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tj4birdie
New Member

If I make a gift in excess of the allowable irs limit and it is repaid in full within the same calendar year, do I need to file a 709 and pay gift tax

 
2 Replies

If I make a gift in excess of the allowable irs limit and it is repaid in full within the same calendar year, do I need to file a 709 and pay gift tax

Sadly  both you and the other person "should" each file a gift tax return for the gifts you each gave each other.  But was it really a gift ?   Repayment would indicate it was really a loan (even if it was interest free) and not a gift. 

If I make a gift in excess of the allowable irs limit and it is repaid in full within the same calendar year, do I need to file a 709 and pay gift tax

This sounds a bit dodgy.  A gift must be freely made, without strings or repayment requirements and without conditions.  We need to think about what really happened.

 

Maybe you made a gift, but the person refused to accept it and returned the money.  No gift tax returns would be required since the gift was never completed. 

 

Maybe you made a real gift with no strings and no expectation of repayment, and the recipient later for some reason made you a gift with no obligation to do so.  Then you each made a gift and must each report the gift on form 709.  (Gift tax is not owed unless your lifetime gifts are more than $11 million, but you must file the return so the IRS can keep track of your large gifts.)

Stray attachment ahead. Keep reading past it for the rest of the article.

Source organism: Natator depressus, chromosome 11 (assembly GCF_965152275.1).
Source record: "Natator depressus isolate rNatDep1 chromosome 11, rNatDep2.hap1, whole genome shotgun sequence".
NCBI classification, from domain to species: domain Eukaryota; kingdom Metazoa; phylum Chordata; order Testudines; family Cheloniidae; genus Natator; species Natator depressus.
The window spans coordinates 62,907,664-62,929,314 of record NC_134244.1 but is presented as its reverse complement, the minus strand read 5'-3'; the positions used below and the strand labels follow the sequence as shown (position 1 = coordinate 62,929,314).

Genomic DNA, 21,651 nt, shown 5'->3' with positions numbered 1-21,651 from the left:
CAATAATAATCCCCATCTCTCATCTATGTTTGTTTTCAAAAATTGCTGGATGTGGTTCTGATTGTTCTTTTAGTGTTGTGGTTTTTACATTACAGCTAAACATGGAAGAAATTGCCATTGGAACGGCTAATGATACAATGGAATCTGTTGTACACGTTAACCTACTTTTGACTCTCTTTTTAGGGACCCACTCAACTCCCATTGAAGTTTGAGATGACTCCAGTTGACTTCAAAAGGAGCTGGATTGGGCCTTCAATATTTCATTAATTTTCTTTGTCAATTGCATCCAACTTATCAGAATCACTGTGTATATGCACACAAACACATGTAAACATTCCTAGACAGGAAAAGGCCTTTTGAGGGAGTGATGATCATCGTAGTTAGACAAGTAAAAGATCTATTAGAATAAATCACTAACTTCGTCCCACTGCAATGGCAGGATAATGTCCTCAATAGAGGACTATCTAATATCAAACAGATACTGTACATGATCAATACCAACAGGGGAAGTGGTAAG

Or maybe you made a loan with expectation of repayment, but called it a gift to disguise the purpose for some reason.  In that case, you don't file gift tax returns.  But, the lender must report taxable interest income that they could have charged if it was an official loan, even if no interest was charged or paid.  This is called imputed interest, and the lender must report taxable interest income using the IRS minimum rate, even if no interest was charged.  

 

The minimum IRS interest rate is called the Applicable Federal Rate (AFR) which is variable and changes monthly.

https://www.irs.gov/applicable-federal-rates

 

Last year, the AFR was as low as 0.2% in some months, it is currently 2.2%.  Suppose you made a 6 month loan of $50,000 in September 2021.  The AFR for short-term loans was 0.17%. For a 6 month loan that works out to $42.50 of interest you could have charged, and must be reported as taxable income on your tax return even if you didn't charge interest.  If you did charge interest, you must report the amount you actually received, of course, but not less than the minimum amount using the AFR. 

 

 

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